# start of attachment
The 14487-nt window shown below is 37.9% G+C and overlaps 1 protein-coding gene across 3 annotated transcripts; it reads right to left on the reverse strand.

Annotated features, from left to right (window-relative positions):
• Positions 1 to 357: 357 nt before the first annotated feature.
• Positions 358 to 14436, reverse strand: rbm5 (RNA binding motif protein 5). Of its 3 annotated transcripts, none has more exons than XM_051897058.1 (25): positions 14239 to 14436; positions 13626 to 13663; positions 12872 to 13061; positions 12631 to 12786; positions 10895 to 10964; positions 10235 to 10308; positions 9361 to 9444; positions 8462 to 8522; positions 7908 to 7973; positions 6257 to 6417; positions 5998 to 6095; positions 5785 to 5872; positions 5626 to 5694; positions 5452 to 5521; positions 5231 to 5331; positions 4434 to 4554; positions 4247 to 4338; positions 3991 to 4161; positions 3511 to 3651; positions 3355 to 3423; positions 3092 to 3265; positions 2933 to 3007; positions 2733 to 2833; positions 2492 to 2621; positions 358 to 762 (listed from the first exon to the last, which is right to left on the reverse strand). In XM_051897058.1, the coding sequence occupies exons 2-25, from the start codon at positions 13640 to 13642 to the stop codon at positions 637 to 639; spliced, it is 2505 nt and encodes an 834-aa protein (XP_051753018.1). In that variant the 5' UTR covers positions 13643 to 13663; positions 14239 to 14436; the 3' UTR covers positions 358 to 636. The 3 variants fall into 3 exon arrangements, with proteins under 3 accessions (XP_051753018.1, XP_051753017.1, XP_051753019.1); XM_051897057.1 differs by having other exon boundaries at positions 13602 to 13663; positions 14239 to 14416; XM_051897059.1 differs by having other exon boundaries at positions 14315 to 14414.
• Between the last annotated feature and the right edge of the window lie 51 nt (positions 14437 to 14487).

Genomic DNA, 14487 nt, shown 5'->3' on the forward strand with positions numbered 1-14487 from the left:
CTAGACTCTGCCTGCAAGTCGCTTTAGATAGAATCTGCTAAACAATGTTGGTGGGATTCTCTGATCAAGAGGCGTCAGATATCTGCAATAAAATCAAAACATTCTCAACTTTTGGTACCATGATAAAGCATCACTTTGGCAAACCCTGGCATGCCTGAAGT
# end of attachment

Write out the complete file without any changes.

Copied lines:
The 14487-nt window shown below is 37.9% G+C and overlaps 1 protein-coding gene across 3 annotated transcripts; it reads right to left on the reverse strand.

Annotated features, from left to right (window-relative positions):
• Positions 1 to 357: 357 nt before the first annotated feature.
• Positions 358 to 14436, reverse strand: rbm5 (RNA binding motif protein 5). Of its 3 annotated transcripts, none has more exons than XM_051897058.1 (25): positions 14239 to 14436; positions 13626 to 13663; positions 12872 to 13061; positions 12631 to 12786; positions 10895 to 10964; positions 10235 to 10308; positions 9361 to 9444; positions 8462 to 8522; positions 7908 to 7973; positions 6257 to 6417; positions 5998 to 6095; positions 5785 to 5872; positions 5626 to 5694; positions 5452 to 5521; positions 5231 to 5331; positions 4434 to 4554; positions 4247 to 4338; positions 3991 to 4161; positions 3511 to 3651; positions 3355 to 3423; positions 3092 to 3265; positions 2933 to 3007; positions 2733 to 2833; positions 2492 to 2621; positions 358 to 762 (listed from the first exon to the last, which is right to left on the reverse strand). In XM_051897058.1, the coding sequence occupies exons 2-25, from the start codon at positions 13640 to 13642 to the stop codon at positions 637 to 639; spliced, it is 2505 nt and encodes an 834-aa protein (XP_051753018.1). In that variant the 5' UTR covers positions 13643 to 13663; positions 14239 to 14436; the 3' UTR covers positions 358 to 636. The 3 variants fall into 3 exon arrangements, with proteins under 3 accessions (XP_051753018.1, XP_051753017.1, XP_051753019.1); XM_051897057.1 differs by having other exon boundaries at positions 13602 to 13663; positions 14239 to 14416; XM_051897059.1 differs by having other exon boundaries at positions 14315 to 14414.
• Between the last annotated feature and the right edge of the window lie 51 nt (positions 14437 to 14487).

Genomic DNA, 14487 nt, shown 5'->3' on the forward strand with positions numbered 1-14487 from the left:
CTAGACTCTGCCTGCAAGTCGCTTTAGATAGAATCTGCTAAACAATGTTGGTGGGATTCTCTGATCAAGAGGCGTCAGATATCTGCAATAAAATCAAAACATTCTCAACTTTTGGTACCATGATAAAGCATCACTTTGGCAAACCCTGGCATGCCTGAAGT